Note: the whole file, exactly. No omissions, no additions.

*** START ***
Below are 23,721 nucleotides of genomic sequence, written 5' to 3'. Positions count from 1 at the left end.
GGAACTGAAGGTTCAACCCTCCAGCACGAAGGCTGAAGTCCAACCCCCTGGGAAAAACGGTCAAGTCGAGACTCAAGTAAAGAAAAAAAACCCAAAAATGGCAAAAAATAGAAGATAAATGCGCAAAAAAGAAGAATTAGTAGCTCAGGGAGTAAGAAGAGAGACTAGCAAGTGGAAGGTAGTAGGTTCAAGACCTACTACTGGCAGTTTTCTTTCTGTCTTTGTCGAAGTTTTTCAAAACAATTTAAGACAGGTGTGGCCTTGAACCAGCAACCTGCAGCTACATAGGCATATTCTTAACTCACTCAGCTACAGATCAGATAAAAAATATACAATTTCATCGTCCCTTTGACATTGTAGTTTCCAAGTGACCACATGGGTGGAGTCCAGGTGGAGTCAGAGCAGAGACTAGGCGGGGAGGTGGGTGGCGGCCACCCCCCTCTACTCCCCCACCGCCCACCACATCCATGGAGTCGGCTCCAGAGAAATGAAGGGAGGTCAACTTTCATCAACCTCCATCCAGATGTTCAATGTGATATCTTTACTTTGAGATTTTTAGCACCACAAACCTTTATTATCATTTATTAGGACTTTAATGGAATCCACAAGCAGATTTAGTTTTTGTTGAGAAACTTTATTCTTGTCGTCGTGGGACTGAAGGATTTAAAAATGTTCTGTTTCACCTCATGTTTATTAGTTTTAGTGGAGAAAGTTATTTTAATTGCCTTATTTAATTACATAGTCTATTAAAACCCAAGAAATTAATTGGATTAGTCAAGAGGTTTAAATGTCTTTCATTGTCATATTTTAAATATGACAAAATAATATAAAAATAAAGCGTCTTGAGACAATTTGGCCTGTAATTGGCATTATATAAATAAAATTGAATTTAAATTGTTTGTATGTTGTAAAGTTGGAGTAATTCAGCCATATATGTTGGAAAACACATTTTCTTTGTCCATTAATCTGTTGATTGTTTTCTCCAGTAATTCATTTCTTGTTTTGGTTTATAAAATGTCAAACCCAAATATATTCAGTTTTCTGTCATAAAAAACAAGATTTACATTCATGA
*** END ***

Below are 23,721 nucleotides of genomic sequence, written 5' to 3'. Positions count from 1 at the left end.
GGAACTGAAGGTTCAACCCTCCAGCACGAAGGCTGAAGTCCAACCCCCTGGGAAAAACGGTCAAGTCGAGACTCAAGTAAAGAAAAAAAACCCAAAAATGGCAAAAAATAGAAGATAAATGCGCAAAAAAGAAGAATTAGTAGCTCAGGGAGTAAGAAGAGAGACTAGCAAGTGGAAGGTAGTAGGTTCAAGACCTACTACTGGCAGTTTTCTTTCTGTCTTTGTCGAAGTTTTTCAAAACAATTTAAGACAGGTGTGGCCTTGAACCAGCAACCTGCAGCTACATAGGCATATTCTTAACTCACTCAGCTACAGATCAGATAAAAAATATACAATTTCATCGTCCCTTTGACATTGTAGTTTCCAAGTGACCACATGGGTGGAGTCCAGGTGGAGTCAGAGCAGAGACTAGGCGGGGAGGTGGGTGGCGGCCACCCCCCTCTACTCCCCCACCGCCCACCACATCCATGGAGTCGGCTCCAGAGAAATGAAGGGAGGTCAACTTTCATCAACCTCCATCCAGATGTTCAATGTGATATCTTTACTTTGAGATTTTTAGCACCACAAACCTTTATTATCATTTATTAGGACTTTAATGGAATCCACAAGCAGATTTAGTTTTTGTTGAGAAACTTTATTCTTGTCGTCGTGGGACTGAAGGATTTAAAAATGTTCTGTTTCACCTCATGTTTATTAGTTTTAGTGGAGAAAGTTATTTTAATTGCCTTATTTAATTACATAGTCTATTAAAACCCAAGAAATTAATTGGATTAGTCAAGAGGTTTAAATGTCTTTCATTGTCATATTTTAAATATGACAAAATAATATAAAAATAAAGCGTCTTGAGACAATTTGGCCTGTAATTGGCATTATATAAATAAAATTGAATTTAAATTGTTTGTATGTTGTAAAGTTGGAGTAATTCAGCCATATATGTTGGAAAACACATTTTCTTTGTCCATTAATCTGTTGATTGTTTTCTCCAGTAATTCATTTCTTGTTTTGGTTTATAAAATGTCAAACCCAAATATATTCAGTTTTCTGTCATAAAAAACAAGATTTACATTCATGA